Dan Sandin tells us how to make collaboration between Artists and Scientists possible

Colleagues,
How to train collaborative teams of artists and scientists has become a hot topic. I recently was interviewed by a team led by pioneer Dan Sandin who are publishing the  forthcoming book Art Science Collaborations: A Practical Guide for Computer Graphics and Visualization (by CRC Press).

Recently the Science of Team Science group published the excellent report on Impoving the Effectiveness of Science Teams. Although their focus is science teams,  their recommendations are  also applicable to teams that combine professionals in the sciences/engineering with the Arts/Design/ Humanities:

http://www.nap.edu/catalog/19007/enhancing-the-effectiveness-of-team-science

I had the chance to record a podcast with Dan Sandin where he explains some of his perspective on Creative Disturbance:

http://creativedisturbance.org/podcast/how-to-make-collaboration-between-artists-and-scientists-possible-eng/

Art and Technology pioneer Dan Sandin discusses forty years of setting up projects which involve collaboration between artists and scientists. This is a follow up podcast to his podcast on the pioneers and pathbreakers channel where he discusses his involvement in the analog/digital transition and the video revolutions. He mentions a number of factors which in his experience have caused problems ( eg getting heavy investment from professional scientists because of promotion criteria not taking such work into account) or proved enabling such as artists working with engineering or science students. Sandin is collaborating on the production of the upcoming book Art Science Collaborations: A Practical Guide for Computer Graphics and Visualization (by CRC Press).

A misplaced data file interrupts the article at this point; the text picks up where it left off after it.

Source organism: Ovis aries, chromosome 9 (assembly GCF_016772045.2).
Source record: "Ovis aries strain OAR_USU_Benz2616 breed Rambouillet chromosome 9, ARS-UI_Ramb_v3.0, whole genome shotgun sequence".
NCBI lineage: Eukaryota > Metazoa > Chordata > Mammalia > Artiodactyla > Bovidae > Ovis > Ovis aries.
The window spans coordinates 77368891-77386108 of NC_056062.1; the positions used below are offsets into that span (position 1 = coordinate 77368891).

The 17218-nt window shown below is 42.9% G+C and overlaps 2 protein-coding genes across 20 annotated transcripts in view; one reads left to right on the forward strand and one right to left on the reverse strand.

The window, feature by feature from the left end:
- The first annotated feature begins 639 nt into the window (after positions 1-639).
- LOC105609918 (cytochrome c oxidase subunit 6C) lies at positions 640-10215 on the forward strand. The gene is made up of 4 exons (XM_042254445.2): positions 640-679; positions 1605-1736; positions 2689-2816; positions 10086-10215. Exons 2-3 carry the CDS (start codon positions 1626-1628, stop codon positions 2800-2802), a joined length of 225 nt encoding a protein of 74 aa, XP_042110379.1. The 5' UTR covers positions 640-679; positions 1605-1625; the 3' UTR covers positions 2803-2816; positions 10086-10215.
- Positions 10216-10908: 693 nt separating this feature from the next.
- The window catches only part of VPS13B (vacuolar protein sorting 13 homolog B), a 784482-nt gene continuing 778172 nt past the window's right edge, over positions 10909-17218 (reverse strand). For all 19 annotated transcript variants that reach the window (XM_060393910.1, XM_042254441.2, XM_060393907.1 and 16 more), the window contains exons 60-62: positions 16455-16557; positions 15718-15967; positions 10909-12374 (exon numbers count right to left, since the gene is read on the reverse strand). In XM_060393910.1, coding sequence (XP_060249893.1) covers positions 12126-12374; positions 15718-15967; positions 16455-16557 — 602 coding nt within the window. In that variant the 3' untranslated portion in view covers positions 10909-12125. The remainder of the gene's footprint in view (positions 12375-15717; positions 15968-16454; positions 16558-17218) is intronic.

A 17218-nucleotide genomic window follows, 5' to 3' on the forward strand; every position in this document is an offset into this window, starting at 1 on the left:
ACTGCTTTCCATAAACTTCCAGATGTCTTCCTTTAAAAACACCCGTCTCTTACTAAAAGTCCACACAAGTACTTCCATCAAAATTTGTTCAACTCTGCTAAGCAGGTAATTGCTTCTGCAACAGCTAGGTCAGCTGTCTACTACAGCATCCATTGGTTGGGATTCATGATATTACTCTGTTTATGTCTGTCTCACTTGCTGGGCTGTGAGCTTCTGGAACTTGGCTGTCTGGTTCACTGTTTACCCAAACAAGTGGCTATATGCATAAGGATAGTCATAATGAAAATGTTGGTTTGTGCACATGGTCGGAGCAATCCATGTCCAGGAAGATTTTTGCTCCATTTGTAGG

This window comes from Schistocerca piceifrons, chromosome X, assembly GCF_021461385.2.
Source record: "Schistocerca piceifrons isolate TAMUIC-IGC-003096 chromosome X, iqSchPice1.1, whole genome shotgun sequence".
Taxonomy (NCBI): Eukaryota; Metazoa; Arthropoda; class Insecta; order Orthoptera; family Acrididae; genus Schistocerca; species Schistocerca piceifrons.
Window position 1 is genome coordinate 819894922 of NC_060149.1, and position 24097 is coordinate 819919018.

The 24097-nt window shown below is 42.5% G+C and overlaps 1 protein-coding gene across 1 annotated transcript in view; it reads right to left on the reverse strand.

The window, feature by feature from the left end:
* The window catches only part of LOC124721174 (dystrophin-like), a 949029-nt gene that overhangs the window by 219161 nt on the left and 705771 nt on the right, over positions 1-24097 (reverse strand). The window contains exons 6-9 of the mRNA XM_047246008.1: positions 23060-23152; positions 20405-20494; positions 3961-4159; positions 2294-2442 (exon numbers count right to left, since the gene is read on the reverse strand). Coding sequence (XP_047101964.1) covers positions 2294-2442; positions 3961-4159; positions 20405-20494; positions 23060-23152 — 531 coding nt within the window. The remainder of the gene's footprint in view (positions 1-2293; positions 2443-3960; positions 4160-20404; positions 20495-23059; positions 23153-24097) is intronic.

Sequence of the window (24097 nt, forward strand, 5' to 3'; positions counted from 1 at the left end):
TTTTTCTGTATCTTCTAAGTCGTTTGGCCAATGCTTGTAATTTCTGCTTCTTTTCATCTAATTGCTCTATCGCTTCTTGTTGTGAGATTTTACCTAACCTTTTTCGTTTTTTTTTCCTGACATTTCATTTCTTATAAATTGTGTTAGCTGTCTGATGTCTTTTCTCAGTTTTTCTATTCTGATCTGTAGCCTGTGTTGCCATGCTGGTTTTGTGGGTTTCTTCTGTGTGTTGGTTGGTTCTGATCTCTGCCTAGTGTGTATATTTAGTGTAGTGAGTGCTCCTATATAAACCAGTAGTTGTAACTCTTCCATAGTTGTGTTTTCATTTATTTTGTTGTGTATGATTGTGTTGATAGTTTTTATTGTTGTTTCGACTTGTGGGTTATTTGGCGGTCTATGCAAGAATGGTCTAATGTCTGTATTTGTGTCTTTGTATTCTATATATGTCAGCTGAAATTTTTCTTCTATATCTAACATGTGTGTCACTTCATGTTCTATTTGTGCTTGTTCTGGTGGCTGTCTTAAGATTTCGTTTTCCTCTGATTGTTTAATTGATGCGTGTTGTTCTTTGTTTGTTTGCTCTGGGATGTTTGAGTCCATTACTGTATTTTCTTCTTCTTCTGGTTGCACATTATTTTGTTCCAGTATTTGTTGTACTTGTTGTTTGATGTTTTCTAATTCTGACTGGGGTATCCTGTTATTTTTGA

http://creativedisturbance.org/podcast/how-to-make-collaboration-between-artists-and-scientists-possible-eng/

There is a large growing literature on how to train professionals in our hybrid practices. We can only enourage universities and other training programs to include this in their curricula for the art, science, technology community.

Roger Malina